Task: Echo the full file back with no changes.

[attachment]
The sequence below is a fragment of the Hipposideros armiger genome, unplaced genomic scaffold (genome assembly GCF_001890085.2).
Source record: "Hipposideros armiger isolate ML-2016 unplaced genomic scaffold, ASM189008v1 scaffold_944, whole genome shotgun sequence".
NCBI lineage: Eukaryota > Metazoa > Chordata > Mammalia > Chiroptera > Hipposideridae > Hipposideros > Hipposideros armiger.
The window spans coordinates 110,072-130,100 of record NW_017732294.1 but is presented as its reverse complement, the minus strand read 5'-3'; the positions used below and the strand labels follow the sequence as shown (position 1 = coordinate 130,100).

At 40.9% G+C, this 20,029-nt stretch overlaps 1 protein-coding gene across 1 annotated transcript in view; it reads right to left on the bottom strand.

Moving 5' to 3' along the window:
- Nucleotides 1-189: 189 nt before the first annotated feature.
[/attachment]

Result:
The sequence below is a fragment of the Hipposideros armiger genome, unplaced genomic scaffold (genome assembly GCF_001890085.2).
Source record: "Hipposideros armiger isolate ML-2016 unplaced genomic scaffold, ASM189008v1 scaffold_944, whole genome shotgun sequence".
NCBI lineage: Eukaryota > Metazoa > Chordata > Mammalia > Chiroptera > Hipposideridae > Hipposideros > Hipposideros armiger.
The window spans coordinates 110,072-130,100 of record NW_017732294.1 but is presented as its reverse complement, the minus strand read 5'-3'; the positions used below and the strand labels follow the sequence as shown (position 1 = coordinate 130,100).

At 40.9% G+C, this 20,029-nt stretch overlaps 1 protein-coding gene across 1 annotated transcript in view; it reads right to left on the bottom strand.

Moving 5' to 3' along the window:
- Nucleotides 1-189: 189 nt before the first annotated feature.